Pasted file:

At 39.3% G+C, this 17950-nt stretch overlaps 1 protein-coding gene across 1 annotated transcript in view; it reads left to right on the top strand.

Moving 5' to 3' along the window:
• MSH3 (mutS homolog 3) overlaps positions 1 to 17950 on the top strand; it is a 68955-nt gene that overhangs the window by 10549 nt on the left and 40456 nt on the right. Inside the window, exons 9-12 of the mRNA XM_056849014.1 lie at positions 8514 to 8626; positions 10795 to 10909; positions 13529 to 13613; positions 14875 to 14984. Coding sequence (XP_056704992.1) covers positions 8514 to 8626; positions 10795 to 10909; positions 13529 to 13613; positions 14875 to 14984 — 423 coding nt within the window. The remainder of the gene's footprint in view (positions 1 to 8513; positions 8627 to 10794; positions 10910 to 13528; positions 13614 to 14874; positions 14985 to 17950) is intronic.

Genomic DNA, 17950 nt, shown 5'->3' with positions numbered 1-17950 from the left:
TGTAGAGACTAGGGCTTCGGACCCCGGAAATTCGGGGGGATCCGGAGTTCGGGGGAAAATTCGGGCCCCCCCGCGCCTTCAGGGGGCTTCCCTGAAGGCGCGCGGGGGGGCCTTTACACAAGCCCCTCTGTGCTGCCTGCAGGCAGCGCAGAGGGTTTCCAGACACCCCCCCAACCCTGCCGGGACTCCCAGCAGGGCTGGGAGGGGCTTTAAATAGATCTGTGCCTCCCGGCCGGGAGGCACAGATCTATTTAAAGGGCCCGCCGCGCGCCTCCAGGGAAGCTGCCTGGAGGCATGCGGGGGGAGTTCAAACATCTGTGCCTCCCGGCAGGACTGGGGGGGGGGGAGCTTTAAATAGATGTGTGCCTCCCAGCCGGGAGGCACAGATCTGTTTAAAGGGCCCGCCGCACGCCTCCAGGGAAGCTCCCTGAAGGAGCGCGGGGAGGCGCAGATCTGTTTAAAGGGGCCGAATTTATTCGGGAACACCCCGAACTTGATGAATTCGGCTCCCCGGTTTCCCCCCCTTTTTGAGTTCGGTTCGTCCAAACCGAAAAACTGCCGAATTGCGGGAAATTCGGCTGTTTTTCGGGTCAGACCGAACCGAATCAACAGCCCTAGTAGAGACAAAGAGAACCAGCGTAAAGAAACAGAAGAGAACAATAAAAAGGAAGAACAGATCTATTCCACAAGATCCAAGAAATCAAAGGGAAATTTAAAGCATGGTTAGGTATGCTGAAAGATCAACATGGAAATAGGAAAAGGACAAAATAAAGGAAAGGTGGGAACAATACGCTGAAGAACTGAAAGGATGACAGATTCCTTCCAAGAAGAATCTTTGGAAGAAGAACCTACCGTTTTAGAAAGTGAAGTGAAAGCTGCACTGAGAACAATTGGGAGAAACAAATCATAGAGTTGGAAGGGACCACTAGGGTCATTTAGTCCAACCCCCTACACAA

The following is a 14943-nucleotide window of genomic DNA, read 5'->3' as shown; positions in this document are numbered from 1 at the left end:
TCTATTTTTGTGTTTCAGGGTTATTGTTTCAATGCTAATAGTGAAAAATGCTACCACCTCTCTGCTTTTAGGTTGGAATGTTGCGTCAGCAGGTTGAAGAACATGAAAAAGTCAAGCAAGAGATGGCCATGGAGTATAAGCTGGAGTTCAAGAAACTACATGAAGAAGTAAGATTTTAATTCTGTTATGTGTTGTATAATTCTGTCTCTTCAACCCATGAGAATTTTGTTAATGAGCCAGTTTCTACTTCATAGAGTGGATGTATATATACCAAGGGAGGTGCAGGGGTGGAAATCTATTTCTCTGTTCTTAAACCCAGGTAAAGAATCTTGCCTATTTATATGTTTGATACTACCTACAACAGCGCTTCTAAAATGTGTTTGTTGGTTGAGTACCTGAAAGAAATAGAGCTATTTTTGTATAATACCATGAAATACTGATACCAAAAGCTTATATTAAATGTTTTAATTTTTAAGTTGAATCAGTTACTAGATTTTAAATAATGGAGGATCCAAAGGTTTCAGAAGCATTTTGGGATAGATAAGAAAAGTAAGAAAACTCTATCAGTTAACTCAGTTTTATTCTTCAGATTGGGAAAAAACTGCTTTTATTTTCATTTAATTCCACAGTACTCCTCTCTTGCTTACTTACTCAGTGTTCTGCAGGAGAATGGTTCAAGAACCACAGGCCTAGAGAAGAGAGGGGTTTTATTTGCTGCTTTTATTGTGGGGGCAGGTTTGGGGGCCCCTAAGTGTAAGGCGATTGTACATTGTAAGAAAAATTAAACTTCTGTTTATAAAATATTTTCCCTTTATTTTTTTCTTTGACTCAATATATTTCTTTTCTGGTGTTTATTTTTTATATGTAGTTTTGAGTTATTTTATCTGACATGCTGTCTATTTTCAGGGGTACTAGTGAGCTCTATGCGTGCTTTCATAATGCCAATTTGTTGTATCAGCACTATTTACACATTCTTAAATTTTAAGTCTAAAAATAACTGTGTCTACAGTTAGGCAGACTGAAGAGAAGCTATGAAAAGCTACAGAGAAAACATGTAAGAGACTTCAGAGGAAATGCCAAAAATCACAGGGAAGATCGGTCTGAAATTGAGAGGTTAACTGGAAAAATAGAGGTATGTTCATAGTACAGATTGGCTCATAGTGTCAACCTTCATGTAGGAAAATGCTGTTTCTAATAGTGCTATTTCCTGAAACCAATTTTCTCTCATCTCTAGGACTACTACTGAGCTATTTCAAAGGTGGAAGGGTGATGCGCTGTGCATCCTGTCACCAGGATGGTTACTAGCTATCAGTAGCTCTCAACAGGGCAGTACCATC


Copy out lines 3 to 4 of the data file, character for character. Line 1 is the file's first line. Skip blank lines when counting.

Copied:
• MSH3 (mutS homolog 3) overlaps positions 1 to 17950 on the top strand; it is a 68955-nt gene that overhangs the window by 10549 nt on the left and 40456 nt on the right. Inside the window, exons 9-12 of the mRNA XM_056849014.1 lie at positions 8514 to 8626; positions 10795 to 10909; positions 13529 to 13613; positions 14875 to 14984. Coding sequence (XP_056704992.1) covers positions 8514 to 8626; positions 10795 to 10909; positions 13529 to 13613; positions 14875 to 14984 — 423 coding nt within the window. The remainder of the gene's footprint in view (positions 1 to 8513; positions 8627 to 10794; positions 10910 to 13528; positions 13614 to 14874; positions 14985 to 17950) is intronic.

Genomic DNA, 17950 nt, shown 5'->3' with positions numbered 1-17950 from the left: